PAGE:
OPINION: YOU can see why Tony Abbott is straining to keep the channels for Chinese investment in agriculture open.
The Prime Minister is counting on foreign investors to achieve the structural change that he is not prepared to engineer himself.
And in the coming decade, the Chinese food industry will be among the foreign investors with strongest reason to spend money, raising the productivity of Australian agriculture.
The Abbott government's green paper on agricultural competitiveness offers little in the way of leadership in developing a serious reform strategy.
Yet serious reform is needed. Agriculture is an Australian success story but, as the Productivity Commission says, constant improvement is necessary to keep up with the competition.
"Agricultural competitiveness is about advantage in markets," the commission says in its submission to the green paper consultation process. "Australian producers and their supply chains need to continually innovate and improve their efficiency and be highly attuned to international market developments."
While productivity growth for the farm sector has easily outpaced the rest of the economy, there remains a large rump of small, undercapitalised family farms that are unproductive and unprofitable. This rump has survived with the help of, among other things, drought assistance that degenerated into a Nationals party rort. Agriculture should have been subjected to an independent and rigorous review by the Productivity Commission. Instead we have a green paper that, we are told, presents the ideas and options put up by "stakeholders" and which gives only a passing nod to the interests of the wider community.
This is an old trick. It creates the illusion of a serious review while the final policy package is negotiated between the politicians and the rent-seeking stakeholders and is then slipped into place with no independent analysis.
Yes, the green paper concedes, there is a structural problem in agriculture. The top 25 per cent of farms account for 54 per cent of the value of broadacre output and the bottom 25 per cent of farms account for only 8 per cent of the output.
Yet "family farms are a cornerstone of Australian agriculture and rural communities and policy must reflect this fact, and the aspirations of those Australians who would seek to participate".
Stewards of the land
Indeed, the green paper goes on to assert that family farms are "the best stewards of the land because they've been on it for generations and care about maintaining it for future generations".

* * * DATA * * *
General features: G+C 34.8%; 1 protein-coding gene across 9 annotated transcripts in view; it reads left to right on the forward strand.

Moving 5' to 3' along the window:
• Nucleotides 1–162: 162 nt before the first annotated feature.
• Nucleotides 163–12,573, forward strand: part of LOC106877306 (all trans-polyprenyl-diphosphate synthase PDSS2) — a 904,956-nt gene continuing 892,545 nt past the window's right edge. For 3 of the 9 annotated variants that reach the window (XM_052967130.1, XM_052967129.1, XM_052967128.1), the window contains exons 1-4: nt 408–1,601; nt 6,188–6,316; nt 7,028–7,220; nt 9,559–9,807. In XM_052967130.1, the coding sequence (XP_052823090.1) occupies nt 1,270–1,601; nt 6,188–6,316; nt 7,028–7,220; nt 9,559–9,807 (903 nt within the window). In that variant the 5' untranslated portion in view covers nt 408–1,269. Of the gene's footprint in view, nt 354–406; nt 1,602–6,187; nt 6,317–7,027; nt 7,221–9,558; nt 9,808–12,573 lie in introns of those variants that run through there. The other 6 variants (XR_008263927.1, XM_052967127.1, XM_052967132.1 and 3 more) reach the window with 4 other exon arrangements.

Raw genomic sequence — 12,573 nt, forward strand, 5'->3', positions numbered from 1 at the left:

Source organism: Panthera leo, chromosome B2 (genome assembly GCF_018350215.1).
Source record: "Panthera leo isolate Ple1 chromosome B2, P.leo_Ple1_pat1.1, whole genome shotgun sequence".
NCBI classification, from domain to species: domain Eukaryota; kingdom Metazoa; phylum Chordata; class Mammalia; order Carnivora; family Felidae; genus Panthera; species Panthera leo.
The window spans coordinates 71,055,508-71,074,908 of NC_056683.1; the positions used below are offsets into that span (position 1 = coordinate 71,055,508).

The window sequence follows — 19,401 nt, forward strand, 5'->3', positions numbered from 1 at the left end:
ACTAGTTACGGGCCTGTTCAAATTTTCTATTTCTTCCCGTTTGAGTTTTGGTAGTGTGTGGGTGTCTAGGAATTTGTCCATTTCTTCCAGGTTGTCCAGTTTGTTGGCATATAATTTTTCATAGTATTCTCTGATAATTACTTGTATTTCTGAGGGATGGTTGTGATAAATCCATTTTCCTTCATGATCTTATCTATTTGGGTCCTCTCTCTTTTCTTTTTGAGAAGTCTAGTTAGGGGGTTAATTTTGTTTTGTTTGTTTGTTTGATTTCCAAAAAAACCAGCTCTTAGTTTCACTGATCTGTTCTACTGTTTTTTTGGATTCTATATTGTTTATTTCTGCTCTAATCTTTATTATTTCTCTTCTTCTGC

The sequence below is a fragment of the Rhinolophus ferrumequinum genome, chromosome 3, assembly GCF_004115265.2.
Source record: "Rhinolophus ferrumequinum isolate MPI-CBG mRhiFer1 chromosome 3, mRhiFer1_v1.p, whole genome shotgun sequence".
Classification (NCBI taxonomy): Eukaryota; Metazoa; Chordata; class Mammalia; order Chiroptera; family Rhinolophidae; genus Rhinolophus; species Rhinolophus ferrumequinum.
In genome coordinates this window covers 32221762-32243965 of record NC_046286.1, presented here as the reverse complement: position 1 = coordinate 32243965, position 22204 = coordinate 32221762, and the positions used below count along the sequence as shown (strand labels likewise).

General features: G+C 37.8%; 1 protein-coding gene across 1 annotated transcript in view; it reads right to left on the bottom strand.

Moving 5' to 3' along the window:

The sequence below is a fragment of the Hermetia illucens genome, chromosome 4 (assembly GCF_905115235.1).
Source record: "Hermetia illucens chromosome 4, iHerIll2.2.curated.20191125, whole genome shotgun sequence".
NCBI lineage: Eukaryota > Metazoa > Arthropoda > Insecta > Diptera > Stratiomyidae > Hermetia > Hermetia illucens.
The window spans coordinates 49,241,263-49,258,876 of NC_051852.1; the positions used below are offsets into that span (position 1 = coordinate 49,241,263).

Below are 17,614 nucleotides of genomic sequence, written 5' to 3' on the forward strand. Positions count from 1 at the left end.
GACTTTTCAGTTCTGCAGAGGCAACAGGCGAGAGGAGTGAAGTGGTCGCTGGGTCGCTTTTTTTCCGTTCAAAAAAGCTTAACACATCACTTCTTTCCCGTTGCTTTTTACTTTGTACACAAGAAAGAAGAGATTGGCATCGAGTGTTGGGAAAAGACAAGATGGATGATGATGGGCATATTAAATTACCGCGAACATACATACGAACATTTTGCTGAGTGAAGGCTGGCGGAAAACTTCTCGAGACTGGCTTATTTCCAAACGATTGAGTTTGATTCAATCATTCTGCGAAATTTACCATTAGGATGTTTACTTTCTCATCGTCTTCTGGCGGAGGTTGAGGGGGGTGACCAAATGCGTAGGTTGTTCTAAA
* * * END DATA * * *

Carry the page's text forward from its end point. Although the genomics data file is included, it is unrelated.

That will come as a surprise to anyone who has seen the erosion caused by overgrazing on small, undercapitalised farms. Alert readers also might wonder why corporate owners would be less careful in preserving the value of their major asset.
"To be on the land," the green paper continues, "is similar to owning your own house for those who live in the cities. It is a core aspiration that should be reflected in policy settings".
True, the green paper concedes, drought is a recurring feature of Australian farming and "a strong and profitable farm business is the best way to prepare for and manage drought".
"However, there are community expectations of a role for government in providing appropriate support" and the "government is seeking stakeholder views on the most appropriate program mix (on farm, household, business, social or other support) to assist farmers to prepare for, manage through and recover from drought".
As has been widely reported, the green paper canvasses 27 new dams, as well as tax breaks and permanent cheap loans.
The dams are supposed to be subject to rigorous cost benefit analysis, but we can assume that assurance will be forgotten as quickly as the Prime Minister's pre-election promises about cost-benefit analyses of major infrastructure projects. What did Finance Minister Mathias Cormann call cost-benefit analysis? That's right: unnecessary red tape.
Similarly, it is a good bet that the drought package that finally emerges from this process will bear more than a passing resemblance to the package already introduced by the Abbott government.
Despite the rhetoric about farmers being expected to cope with all but the most extreme droughts, the government announced a $280 million concessional loans scheme for drought-affected farm businesses. This, the Productivity Commission warned, risked delaying adjustment in the sector. But that is exactly why Abbott did it.
He knows there must be structural adjustment. Australia's undersized farms cannot make enough money in the good years to get through a standard drought, and that makes them unviable.
If, as is claimed, droughts are becoming bigger and more frequent, these farms will be even less viable.
They should be absorbed into decent-sized agribusinesses that can benefit from economies of scale, invest in water and feed storage, and command financial support of the banks.
As in the rest of the economy, much of the increase in productivity and viability comes from the disappearance of unproductive businesses. "Creative destruction", the economists call it.
But Abbott and the Nationals have a low pain tolerance when it comes to losing rural votes. If there must be further accelerated rationalisation of the farm sector, they want it to be as painless as possible.
Governments can no longer afford to sugar coat reform with lavish compensation. The next best option from the government's point of view is to have foreign investors pay unviable farmers a premium for the privilege of consolidating their farms.
That won't be as good an outcome for Australia: there will be less rationalisation and more of the benefits will go to foreigners. But it will suit the political purposes of Abbott and the Nationals.
Alan Mitchell is economics editor for The Australian Financial Review